Easel by TpT

10-Product "Philosophy in the Classroom" Lesson Bundle (Middle and High School)

Formats Included
  • Google Drive™ folder
  • Activity
108 pages
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Includes Google Apps™
This bundle contains one or more resources with Google apps (e.g. docs, slides, etc.).
Includes Easel Activities
Some resources in this bundle are interactive versions that can be assigned to students to complete from any device. Easel by TpT is free to use! Learn more.

Products in this Bundle (10)

    showing 1-5 of 10 products


    Get All Files in One PDF Pack (With Editable Link — Great for Distance Learning)


    I've combined ten compelling resources I use in my middle and high school classes to infuse my lessons with philosophy and ethics-based content.

    With this bundle you get:

    • 1. Plato's Allegory of the Cave Lesson Resource
      • Introduce your students to this imaginative allegory about humankind's search for truth and meaning!
    • 2. The “Ring of Gyges” Discussion Pack
      • Watch out! Someone may be watching! Get your class discussing the abuses and uses justice — in this rewarding group activity!
    • 3. Nietzsche and Groundhog Day on the "Meaning of Life"
      • Is it a coincidence that a 90s Bill Murray movie and a German Romantic Nineteenth-century philosopher have something in common? Find out with this wildly popular lesson pack.
    • 4. The Difference Between Empiricism and Rationalism Teaching Resource
      • A must-have for any IB TOK course or Critical Thinking lesson
    • 5. Discuss Any Moral Dilemma! (Great for introducing your students to any moral problem)
      • Use this lesson plan and graphic organizer set to organize discussion and writing activities about any relevant moral dilemma you want to share with your students.
    • 6. Map Activity: Day in the Life of Socrates in Athens (411 B.C.E.)
      • Use a map of Ancient Athens to explore Socrates's daily routine with his students.
    • 7. Philosophy in the Classroom: "The Parable of the Madman" by Friedrich Nietzsche
      • The phrase "God is dead" has entered into the zeitgeist. But what does this phrase mean? And how and where does the nineteenth-century writer and philosopher Friedrich Nietzsche use it? Answer these questions with your students with Stones of Erasmus's close reading and writing lesson plan resource.
    • 8. Philosophy in the Classroom: "The Problem of Evil" (Theodicy Lesson)
      • Why do good things happen to bad people? If God exists, then why is there human suffering? How can we argue for the existence of God while still maintaining the reality of human suffering? These are questions that get tossed up in a Philosophy of Religion course surrounding what is commonly called "The Problem of Evil." Get your students discussing the problem, exploring why it is a problem, and brainstorming possible responses to the question.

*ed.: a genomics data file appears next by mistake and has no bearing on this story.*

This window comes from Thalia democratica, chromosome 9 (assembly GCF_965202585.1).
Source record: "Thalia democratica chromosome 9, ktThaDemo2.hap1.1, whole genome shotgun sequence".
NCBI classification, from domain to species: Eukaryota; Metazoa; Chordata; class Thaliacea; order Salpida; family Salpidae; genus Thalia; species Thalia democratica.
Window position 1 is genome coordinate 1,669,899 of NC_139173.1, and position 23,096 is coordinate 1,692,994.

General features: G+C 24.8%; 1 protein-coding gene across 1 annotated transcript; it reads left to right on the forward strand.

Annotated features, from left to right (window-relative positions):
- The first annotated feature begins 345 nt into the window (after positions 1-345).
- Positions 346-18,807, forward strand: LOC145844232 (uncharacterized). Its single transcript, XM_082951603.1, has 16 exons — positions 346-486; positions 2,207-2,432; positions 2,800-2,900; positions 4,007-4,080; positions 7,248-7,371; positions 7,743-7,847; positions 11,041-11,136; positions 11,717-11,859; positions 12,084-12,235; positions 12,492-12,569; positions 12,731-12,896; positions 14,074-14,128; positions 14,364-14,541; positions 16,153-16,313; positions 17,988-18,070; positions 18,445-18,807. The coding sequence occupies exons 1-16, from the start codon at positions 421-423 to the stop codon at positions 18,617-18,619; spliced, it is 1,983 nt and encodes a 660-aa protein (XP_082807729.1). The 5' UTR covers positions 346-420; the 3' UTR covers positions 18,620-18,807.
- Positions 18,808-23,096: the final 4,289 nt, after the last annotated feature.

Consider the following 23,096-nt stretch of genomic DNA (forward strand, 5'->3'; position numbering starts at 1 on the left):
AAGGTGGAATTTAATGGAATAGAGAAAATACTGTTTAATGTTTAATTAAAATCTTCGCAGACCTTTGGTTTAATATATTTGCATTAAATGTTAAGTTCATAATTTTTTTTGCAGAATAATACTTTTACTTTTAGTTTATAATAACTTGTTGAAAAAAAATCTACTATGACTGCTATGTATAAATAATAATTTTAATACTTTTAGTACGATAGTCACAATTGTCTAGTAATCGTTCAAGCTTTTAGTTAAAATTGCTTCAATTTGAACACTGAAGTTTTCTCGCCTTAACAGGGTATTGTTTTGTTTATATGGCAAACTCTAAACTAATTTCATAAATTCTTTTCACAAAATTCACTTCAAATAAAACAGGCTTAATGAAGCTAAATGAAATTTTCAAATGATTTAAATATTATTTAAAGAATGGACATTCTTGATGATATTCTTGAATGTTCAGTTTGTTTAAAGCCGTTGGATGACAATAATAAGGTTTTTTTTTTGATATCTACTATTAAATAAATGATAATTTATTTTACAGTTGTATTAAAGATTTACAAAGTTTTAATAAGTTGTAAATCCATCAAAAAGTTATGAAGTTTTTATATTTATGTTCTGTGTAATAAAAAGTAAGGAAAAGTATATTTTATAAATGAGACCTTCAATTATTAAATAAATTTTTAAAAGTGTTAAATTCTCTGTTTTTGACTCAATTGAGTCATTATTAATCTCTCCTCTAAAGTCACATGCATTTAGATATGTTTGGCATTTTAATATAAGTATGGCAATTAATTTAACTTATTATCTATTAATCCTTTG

• 9. Philosophy in the Classroom: Freedom Discussion Task Cards
      • If you want to teach philosophy with young people, use this lesson plan that introduces students to freedom. Freedom Task Cards are designed to get students talking about philosophical questions that arise when we explore the concept of freedom. What is freedom? Is a person truly free? What is positive freedom? What is the difference between intrinsic and extrinsic freedom?
    • 10. Teacher Tutorial: How To Create Editable Digital Worksheets (with or without Google Classroom)
      • One of the most powerful tools any teacher working digitally should know is how to create a digital worksheet for your students. Use this tutorial to learn how to do it!

    Note to Buyers: When you buy this bundle, TpT allows you to download each resource individually (or as a ZIP file). You can access the bonus file that combines all of the resources into one convenient PDF (with editable links). That means this product is distant learning-friendly, and compatible with Google Apps.

    Total Pages
    108 pages
    Answer Key
    Teaching Duration
    3 Weeks
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    to see state-specific standards (only available in the US).
    Analyze a particular point of view or cultural experience reflected in a work of literature from outside the United States, drawing on a wide reading of world literature.
    Determine a theme or central idea of a text and analyze in detail its development over the course of the text, including how it emerges and is shaped and refined by specific details; provide an objective summary of the text.


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